What is Positive Psychology? And why it is so misunderstood?
The inception of psychoanalysis and later on psychology, tended to focus on helping people dealing with trauma, “abnormality” and mental illnesses. But after the Second World War, a group of psychologists began expressing dissatisfaction with this approach as they found it was quite limiting. Some of these were psychologists such as Abraham Maslow, Carl Rogers, and Eric Fromm, who had decided to investigate the more positive aspects of human nature. They tried to provide answers to questions such as what makes some people happier than others, Why do you enjoy your work more, or what makes you experience wellbeing.
From the late 90’s onwards, the field of positive psychology gained increased attention, particularly through the action of Martin Seligman, who has been an avid promoter of this field, within the scientific community. In 1998 Seligman was elected President of the American Psychological Association and Positive Psychology became the theme of his term as president. He is widely seen as the father of contemporary positive psychology, even though he is not in reality the first one working with positive psychology.
Then, with the turn of the century, positive psychology started to be criticised. Barbara Ehrenreich and others, extensively critiqued “positive psychology”. In Ehrenreich’s book “Bright-sided: How the Relentless Promotion of Positive Thinking Has Undermined America” for example, the scholar posed some triggering questions on how positive thinking could actually promote unrealistic and reckless behaviour, disrupting productive action.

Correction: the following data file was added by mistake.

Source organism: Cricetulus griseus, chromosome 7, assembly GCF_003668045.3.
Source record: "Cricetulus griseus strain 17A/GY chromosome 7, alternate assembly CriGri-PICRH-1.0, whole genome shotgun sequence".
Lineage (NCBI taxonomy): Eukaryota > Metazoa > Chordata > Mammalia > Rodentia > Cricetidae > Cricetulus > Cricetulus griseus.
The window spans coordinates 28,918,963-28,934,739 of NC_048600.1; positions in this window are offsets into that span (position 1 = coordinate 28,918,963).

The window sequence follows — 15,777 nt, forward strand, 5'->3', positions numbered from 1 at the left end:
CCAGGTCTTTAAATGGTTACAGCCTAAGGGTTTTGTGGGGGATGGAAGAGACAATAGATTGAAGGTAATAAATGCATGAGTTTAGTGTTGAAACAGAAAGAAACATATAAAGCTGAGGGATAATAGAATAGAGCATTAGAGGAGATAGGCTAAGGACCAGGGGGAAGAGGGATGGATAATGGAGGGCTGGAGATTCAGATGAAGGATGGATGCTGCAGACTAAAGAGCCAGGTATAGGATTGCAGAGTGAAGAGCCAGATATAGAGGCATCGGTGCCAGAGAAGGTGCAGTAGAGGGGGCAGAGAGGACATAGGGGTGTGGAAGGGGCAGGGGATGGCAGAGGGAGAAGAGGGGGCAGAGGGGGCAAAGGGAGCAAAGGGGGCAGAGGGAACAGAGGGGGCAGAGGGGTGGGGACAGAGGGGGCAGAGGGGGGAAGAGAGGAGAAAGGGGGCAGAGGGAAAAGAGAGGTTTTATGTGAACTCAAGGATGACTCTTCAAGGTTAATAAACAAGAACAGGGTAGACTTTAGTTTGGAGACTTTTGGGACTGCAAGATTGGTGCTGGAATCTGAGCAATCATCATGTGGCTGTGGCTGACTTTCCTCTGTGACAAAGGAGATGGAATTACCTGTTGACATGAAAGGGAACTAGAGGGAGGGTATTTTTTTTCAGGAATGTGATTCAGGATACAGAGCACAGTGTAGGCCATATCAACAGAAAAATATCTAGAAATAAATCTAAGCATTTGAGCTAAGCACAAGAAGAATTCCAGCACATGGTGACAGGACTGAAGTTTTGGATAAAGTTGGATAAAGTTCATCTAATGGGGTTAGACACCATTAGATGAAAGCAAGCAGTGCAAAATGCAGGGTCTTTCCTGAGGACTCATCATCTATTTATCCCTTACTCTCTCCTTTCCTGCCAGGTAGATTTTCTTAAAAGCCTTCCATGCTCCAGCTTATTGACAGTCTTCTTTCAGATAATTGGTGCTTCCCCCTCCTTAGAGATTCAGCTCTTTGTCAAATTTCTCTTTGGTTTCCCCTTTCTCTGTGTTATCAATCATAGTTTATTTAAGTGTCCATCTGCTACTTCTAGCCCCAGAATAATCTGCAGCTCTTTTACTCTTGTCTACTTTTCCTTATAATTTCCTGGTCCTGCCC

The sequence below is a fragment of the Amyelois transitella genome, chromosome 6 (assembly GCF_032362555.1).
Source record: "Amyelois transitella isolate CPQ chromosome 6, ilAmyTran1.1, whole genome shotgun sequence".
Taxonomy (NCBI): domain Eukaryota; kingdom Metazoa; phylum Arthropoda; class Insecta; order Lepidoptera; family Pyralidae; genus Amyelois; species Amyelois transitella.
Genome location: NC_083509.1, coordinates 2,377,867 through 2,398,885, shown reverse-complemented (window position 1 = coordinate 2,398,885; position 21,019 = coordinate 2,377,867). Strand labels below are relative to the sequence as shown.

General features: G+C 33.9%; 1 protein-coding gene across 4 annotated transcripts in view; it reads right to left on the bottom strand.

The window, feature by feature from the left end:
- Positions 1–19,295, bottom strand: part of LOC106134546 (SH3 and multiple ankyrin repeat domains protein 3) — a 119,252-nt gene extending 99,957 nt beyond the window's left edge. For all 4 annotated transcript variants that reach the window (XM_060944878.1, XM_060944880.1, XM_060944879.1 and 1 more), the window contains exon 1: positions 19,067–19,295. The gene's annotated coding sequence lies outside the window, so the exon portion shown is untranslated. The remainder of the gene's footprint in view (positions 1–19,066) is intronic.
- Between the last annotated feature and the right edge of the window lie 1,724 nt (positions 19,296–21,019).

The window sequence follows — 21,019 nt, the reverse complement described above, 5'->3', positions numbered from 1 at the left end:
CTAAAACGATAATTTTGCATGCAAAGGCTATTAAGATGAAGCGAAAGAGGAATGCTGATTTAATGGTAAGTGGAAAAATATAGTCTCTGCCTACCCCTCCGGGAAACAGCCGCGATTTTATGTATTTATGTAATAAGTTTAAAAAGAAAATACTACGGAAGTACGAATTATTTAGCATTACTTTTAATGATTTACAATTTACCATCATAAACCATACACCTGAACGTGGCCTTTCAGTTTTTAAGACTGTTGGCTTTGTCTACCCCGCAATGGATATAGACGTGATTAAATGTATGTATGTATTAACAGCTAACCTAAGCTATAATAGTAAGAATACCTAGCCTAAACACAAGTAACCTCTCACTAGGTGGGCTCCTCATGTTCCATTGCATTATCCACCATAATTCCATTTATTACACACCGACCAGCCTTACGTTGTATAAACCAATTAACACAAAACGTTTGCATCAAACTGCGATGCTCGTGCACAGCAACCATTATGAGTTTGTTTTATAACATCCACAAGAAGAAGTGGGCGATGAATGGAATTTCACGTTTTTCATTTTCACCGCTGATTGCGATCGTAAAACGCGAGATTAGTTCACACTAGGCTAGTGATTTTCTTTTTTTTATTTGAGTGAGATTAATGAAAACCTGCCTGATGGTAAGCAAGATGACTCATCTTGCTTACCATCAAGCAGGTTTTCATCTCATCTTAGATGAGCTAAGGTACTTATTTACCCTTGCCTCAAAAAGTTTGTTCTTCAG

Fast forward to 2016, we have now a new generation of psychologist working with the field, which is the case of James Pawelski, who is the Director of Education and a Senior Scholar at the Positive Psychology Center, and Adjunct Associate Professor of Religious Studies in the School of Arts and Sciences, at Pennsylvania University.
Pawelski is the founding director of the Master of Applied Positive Psychology program, at the University of Pennsylvania, where he teaches courses on positive interventions and human flourishing. He is also the founding Executive Director of the International Positive Psychology Association (IPPA) and a charter member of its Board of Directors.
James is a highly coveted international keynote speaker and workshop leader, who regularly gives presentations in both Spanish and English. Having earned a Ph.D. in Philosophy, he turned his eye to writing, and is the author of The Dynamic Individualism of William James, in which he presents an important new interpretation of the work of this seminal philosopher and psychologist.
In the following interview, with James Pawelski, the researcher gives us some answers about why positive psychology is so often misunderstood.
You can check I’M Magazine to watch the rest of James Pawelski’s interview.